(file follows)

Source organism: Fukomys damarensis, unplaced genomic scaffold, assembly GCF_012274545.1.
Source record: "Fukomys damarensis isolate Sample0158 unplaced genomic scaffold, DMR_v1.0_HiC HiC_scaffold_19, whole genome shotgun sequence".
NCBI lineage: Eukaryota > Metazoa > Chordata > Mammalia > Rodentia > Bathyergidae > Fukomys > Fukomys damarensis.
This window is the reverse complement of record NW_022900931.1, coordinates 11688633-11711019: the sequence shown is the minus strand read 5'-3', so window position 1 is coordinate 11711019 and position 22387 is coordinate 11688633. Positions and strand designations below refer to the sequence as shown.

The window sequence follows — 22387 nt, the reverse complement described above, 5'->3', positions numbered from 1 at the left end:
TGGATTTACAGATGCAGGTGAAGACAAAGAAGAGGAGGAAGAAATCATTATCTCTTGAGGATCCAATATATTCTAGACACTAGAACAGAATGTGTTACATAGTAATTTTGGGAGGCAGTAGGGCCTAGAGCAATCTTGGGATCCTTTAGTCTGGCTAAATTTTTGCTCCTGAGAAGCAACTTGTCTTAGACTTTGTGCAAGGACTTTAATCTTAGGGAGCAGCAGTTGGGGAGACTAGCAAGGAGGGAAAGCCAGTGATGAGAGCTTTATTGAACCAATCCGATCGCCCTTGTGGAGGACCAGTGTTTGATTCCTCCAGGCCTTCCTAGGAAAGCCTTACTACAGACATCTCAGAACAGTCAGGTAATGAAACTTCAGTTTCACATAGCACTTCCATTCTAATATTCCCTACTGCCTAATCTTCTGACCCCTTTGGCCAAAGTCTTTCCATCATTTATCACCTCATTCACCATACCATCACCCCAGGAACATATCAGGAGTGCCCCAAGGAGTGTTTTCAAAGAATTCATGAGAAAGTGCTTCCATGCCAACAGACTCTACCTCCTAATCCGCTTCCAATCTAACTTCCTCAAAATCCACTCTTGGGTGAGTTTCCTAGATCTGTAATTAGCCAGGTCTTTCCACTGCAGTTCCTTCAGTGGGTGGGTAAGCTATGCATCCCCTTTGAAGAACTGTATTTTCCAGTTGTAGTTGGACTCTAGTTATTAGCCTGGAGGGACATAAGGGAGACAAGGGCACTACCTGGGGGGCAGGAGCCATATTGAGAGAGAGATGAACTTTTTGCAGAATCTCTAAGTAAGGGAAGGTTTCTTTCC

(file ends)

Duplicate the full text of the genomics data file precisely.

Source organism: Fukomys damarensis, unplaced genomic scaffold, assembly GCF_012274545.1.
Source record: "Fukomys damarensis isolate Sample0158 unplaced genomic scaffold, DMR_v1.0_HiC HiC_scaffold_19, whole genome shotgun sequence".
NCBI lineage: Eukaryota > Metazoa > Chordata > Mammalia > Rodentia > Bathyergidae > Fukomys > Fukomys damarensis.
This window is the reverse complement of record NW_022900931.1, coordinates 11688633-11711019: the sequence shown is the minus strand read 5'-3', so window position 1 is coordinate 11711019 and position 22387 is coordinate 11688633. Positions and strand designations below refer to the sequence as shown.

The window sequence follows — 22387 nt, the reverse complement described above, 5'->3', positions numbered from 1 at the left end:
TGGATTTACAGATGCAGGTGAAGACAAAGAAGAGGAGGAAGAAATCATTATCTCTTGAGGATCCAATATATTCTAGACACTAGAACAGAATGTGTTACATAGTAATTTTGGGAGGCAGTAGGGCCTAGAGCAATCTTGGGATCCTTTAGTCTGGCTAAATTTTTGCTCCTGAGAAGCAACTTGTCTTAGACTTTGTGCAAGGACTTTAATCTTAGGGAGCAGCAGTTGGGGAGACTAGCAAGGAGGGAAAGCCAGTGATGAGAGCTTTATTGAACCAATCCGATCGCCCTTGTGGAGGACCAGTGTTTGATTCCTCCAGGCCTTCCTAGGAAAGCCTTACTACAGACATCTCAGAACAGTCAGGTAATGAAACTTCAGTTTCACATAGCACTTCCATTCTAATATTCCCTACTGCCTAATCTTCTGACCCCTTTGGCCAAAGTCTTTCCATCATTTATCACCTCATTCACCATACCATCACCCCAGGAACATATCAGGAGTGCCCCAAGGAGTGTTTTCAAAGAATTCATGAGAAAGTGCTTCCATGCCAACAGACTCTACCTCCTAATCCGCTTCCAATCTAACTTCCTCAAAATCCACTCTTGGGTGAGTTTCCTAGATCTGTAATTAGCCAGGTCTTTCCACTGCAGTTCCTTCAGTGGGTGGGTAAGCTATGCATCCCCTTTGAAGAACTGTATTTTCCAGTTGTAGTTGGACTCTAGTTATTAGCCTGGAGGGACATAAGGGAGACAAGGGCACTACCTGGGGGGCAGGAGCCATATTGAGAGAGAGATGAACTTTTTGCAGAATCTCTAAGTAAGGGAAGGTTTCTTTCC